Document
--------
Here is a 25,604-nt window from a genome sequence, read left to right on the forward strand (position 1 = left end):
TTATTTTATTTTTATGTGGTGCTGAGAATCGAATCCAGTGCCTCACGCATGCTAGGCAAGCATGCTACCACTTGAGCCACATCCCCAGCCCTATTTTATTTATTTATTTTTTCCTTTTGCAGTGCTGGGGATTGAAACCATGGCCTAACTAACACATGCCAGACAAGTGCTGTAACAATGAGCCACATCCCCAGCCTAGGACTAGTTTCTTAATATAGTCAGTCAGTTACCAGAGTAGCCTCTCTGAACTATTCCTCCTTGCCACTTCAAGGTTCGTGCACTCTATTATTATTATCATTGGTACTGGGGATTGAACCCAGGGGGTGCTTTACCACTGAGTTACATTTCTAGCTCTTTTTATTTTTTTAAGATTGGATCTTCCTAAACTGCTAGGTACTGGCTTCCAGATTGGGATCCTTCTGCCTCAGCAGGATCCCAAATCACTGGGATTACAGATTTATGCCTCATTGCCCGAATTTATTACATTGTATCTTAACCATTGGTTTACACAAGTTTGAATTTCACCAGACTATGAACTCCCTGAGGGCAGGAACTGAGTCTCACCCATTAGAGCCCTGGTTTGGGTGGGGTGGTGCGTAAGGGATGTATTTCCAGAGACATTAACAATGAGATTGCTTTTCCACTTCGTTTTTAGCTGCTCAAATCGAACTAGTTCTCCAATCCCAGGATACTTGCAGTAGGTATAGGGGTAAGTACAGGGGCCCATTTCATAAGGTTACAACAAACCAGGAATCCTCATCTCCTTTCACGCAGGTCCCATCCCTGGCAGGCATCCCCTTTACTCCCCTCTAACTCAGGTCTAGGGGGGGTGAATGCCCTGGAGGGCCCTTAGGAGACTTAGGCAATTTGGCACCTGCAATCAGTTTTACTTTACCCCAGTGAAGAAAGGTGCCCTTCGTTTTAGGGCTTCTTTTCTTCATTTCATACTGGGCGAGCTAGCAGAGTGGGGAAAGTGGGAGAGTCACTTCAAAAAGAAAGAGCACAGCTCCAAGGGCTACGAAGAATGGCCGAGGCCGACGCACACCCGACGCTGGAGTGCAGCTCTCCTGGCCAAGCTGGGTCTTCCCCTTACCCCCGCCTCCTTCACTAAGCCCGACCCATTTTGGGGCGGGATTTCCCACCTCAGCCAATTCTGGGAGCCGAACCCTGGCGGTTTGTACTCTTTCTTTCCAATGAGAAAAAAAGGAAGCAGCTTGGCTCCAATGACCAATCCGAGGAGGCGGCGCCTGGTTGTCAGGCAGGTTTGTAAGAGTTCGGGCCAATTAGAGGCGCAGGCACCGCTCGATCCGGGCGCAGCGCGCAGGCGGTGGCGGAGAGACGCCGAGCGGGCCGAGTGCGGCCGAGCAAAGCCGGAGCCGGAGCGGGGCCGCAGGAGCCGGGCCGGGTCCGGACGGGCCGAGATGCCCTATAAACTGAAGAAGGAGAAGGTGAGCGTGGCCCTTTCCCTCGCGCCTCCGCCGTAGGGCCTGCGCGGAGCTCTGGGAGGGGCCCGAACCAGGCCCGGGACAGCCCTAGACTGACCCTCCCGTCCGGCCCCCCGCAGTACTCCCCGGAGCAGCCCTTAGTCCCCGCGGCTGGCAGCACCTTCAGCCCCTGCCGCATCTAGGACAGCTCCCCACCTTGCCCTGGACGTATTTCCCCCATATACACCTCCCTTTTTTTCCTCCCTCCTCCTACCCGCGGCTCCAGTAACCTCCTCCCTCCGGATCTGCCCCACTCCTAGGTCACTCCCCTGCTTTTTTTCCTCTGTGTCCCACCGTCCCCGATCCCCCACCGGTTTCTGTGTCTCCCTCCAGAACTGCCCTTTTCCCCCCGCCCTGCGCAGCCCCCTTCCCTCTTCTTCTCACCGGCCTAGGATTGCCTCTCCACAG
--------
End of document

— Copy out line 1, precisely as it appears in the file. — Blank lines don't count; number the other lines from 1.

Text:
Here is a 25,604-nt window from a genome sequence, read left to right on the forward strand (position 1 = left end):